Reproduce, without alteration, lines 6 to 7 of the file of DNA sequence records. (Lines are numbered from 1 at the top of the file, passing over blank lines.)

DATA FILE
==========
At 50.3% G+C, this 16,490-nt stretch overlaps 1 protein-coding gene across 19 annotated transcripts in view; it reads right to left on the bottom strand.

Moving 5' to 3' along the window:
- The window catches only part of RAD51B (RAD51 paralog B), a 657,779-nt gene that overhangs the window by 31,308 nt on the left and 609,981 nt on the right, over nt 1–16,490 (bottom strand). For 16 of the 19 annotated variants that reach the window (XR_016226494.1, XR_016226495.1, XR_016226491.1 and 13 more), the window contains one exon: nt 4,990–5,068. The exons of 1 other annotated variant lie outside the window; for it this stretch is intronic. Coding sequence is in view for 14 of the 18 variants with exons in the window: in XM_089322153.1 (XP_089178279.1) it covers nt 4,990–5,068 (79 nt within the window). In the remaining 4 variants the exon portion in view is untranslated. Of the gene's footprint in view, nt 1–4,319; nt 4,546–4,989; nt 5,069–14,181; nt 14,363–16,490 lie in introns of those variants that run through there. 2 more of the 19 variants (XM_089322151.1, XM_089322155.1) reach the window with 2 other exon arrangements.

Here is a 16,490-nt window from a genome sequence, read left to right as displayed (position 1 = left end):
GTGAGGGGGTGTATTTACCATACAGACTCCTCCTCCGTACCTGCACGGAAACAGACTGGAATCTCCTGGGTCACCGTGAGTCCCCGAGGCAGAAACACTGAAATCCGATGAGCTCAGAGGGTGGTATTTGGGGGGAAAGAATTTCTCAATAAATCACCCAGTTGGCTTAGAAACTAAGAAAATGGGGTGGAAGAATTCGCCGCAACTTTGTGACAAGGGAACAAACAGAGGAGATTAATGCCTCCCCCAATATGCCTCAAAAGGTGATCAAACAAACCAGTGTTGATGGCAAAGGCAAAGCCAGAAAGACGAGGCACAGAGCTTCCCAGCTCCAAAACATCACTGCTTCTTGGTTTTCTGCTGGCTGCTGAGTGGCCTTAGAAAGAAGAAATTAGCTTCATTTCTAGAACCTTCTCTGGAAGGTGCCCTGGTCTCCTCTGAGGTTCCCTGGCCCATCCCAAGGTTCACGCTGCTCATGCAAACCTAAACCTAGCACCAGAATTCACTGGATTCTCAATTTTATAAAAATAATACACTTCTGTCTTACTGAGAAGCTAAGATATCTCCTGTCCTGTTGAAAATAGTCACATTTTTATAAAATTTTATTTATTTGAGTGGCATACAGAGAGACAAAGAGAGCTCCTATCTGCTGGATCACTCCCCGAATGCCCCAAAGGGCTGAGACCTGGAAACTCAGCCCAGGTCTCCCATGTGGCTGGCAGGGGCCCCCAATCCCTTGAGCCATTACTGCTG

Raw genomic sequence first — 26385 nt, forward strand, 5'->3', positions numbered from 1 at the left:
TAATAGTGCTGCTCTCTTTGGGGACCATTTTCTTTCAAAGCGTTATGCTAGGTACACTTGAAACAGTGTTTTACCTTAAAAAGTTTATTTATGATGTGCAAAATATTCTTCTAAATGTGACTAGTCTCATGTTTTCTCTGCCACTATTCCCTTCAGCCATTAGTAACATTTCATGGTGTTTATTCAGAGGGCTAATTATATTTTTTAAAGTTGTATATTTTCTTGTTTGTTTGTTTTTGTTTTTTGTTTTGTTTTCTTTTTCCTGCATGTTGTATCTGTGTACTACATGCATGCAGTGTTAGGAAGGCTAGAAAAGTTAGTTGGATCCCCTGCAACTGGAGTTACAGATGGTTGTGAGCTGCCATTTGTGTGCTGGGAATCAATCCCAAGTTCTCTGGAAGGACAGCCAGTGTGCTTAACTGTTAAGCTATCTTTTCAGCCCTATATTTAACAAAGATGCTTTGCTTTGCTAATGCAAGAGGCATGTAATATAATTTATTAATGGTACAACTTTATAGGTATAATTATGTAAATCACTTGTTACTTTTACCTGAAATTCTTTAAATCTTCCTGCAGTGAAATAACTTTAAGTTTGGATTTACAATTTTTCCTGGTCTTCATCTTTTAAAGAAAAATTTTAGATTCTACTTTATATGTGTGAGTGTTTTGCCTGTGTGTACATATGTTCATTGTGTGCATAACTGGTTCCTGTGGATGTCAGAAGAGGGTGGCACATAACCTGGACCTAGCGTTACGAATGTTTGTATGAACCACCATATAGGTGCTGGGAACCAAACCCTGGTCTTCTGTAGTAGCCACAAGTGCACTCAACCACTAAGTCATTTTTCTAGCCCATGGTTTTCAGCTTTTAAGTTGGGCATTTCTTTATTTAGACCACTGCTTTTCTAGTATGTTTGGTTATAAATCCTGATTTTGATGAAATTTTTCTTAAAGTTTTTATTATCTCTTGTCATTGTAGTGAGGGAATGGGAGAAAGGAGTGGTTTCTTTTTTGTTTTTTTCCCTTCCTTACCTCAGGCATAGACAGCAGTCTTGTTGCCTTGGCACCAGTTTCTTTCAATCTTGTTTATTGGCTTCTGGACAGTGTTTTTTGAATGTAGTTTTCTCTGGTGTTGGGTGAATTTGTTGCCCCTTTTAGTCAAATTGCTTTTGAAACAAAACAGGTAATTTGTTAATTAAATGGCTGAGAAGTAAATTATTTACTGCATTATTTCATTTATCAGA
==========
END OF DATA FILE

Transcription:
Raw genomic sequence first — 26385 nt, forward strand, 5'->3', positions numbered from 1 at the left:
TAATAGTGCTGCTCTCTTTGGGGACCATTTTCTTTCAAAGCGTTATGCTAGGTACACTTGAAACAGTGTTTTACCTTAAAAAGTTTATTTATGATGTGCAAAATATTCTTCTAAATGTGACTAGTCTCATGTTTTCTCTGCCACTATTCCCTTCAGCCATTAGTAACATTTCATGGTGTTTATTCAGAGGGCTAATTATATTTTTTAAAGTTGTATATTTTCTTGTTTGTTTGTTTTTGTTTTTTGTTTTGTTTTCTTTTTCCTGCATGTTGTATCTGTGTACTACATGCATGCAGTGTTAGGAAGGCTAGAAAAGTTAGTTGGATCCCCTGCAACTGGAGTTACAGATGGTTGTGAGCTGCCATTTGTGTGCTGGGAATCAATCCCAAGTTCTCTGGAAGGACAGCCAGTGTGCTTAACTGTTAAGCTATCTTTTCAGCCCTATATTTAACAAAGATGCTTTGCTTTGCTAATGCAAGAGGCATGTAATATAATTTATTAATGGTACAACTTTATAGGTATAATTATGTAAATCACTTGTTACTTTTACCTGAAATTCTTTAAATCTTCCTGCAGTGAAATAACTTTAAGTTTGGATTTACAATTTTTCCTGGTCTTCATCTTTTAAAGAAAAATTTTAGATTCTACTTTATATGTGTGAGTGTTTTGCCTGTGTGTACATATGTTCATTGTGTGCATAACTGGTTCCTGTGGATGTCAGAAGAGGGTGGCACATAACCTGGACCTAGCGTTACGAATGTTTGTATGAACCACCATATAGGTGCTGGGAACCAAACCCTGGTCTTCTGTAGTAGCCACAAGTGCACTCAACCACTAAGTCATTTTTCTAGCCCATGGTTTTCAGCTTTTAAGTTGGGCATTTCTTTATTTAGACCACTGCTTTTCTAGTATGTTTGGTTATAAATCCTGATTTTGATGAAATTTTTCTTAAAGTTTTTATTATCTCTTGTCATTGTAGTGAGGGAATGGGAGAAAGGAGTGGTTTCTTTTTTGTTTTTTTCCCTTCCTTACCTCAGGCATAGACAGCAGTCTTGTTGCCTTGGCACCAGTTTCTTTCAATCTTGTTTATTGGCTTCTGGACAGTGTTTTTTGAATGTAGTTTTCTCTGGTGTTGGGTGAATTTGTTGCCCCTTTTAGTCAAATTGCTTTTGAAACAAAACAGGTAATTTGTTAATTAAATGGCTGAGAAGTAAATTATTTACTGCATTATTTCATTTATCAGA